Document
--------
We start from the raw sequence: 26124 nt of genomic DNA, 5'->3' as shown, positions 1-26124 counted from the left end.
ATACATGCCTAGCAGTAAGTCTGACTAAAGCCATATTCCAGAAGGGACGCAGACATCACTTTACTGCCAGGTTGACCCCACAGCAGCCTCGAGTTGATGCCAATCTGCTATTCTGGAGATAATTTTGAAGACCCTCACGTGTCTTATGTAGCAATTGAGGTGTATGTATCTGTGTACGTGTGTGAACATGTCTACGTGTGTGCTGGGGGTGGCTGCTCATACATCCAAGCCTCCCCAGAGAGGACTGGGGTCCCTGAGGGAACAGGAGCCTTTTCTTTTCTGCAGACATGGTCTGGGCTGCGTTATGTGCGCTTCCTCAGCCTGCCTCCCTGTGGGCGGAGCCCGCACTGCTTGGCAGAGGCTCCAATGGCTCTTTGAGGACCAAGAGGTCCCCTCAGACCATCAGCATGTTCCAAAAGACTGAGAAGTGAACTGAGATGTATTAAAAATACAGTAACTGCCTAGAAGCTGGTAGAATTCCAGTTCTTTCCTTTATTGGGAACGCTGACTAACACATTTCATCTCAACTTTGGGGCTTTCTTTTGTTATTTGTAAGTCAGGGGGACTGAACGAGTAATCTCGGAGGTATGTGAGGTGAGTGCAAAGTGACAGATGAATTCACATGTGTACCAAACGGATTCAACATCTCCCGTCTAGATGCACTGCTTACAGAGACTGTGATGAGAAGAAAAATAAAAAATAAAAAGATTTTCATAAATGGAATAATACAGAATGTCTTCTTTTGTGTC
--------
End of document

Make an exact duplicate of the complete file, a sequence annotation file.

We start from the raw sequence: 26124 nt of genomic DNA, 5'->3' as shown, positions 1-26124 counted from the left end.
ATACATGCCTAGCAGTAAGTCTGACTAAAGCCATATTCCAGAAGGGACGCAGACATCACTTTACTGCCAGGTTGACCCCACAGCAGCCTCGAGTTGATGCCAATCTGCTATTCTGGAGATAATTTTGAAGACCCTCACGTGTCTTATGTAGCAATTGAGGTGTATGTATCTGTGTACGTGTGTGAACATGTCTACGTGTGTGCTGGGGGTGGCTGCTCATACATCCAAGCCTCCCCAGAGAGGACTGGGGTCCCTGAGGGAACAGGAGCCTTTTCTTTTCTGCAGACATGGTCTGGGCTGCGTTATGTGCGCTTCCTCAGCCTGCCTCCCTGTGGGCGGAGCCCGCACTGCTTGGCAGAGGCTCCAATGGCTCTTTGAGGACCAAGAGGTCCCCTCAGACCATCAGCATGTTCCAAAAGACTGAGAAGTGAACTGAGATGTATTAAAAATACAGTAACTGCCTAGAAGCTGGTAGAATTCCAGTTCTTTCCTTTATTGGGAACGCTGACTAACACATTTCATCTCAACTTTGGGGCTTTCTTTTGTTATTTGTAAGTCAGGGGGACTGAACGAGTAATCTCGGAGGTATGTGAGGTGAGTGCAAAGTGACAGATGAATTCACATGTGTACCAAACGGATTCAACATCTCCCGTCTAGATGCACTGCTTACAGAGACTGTGATGAGAAGAAAAATAAAAAATAAAAAGATTTTCATAAATGGAATAATACAGAATGTCTTCTTTTGTGTC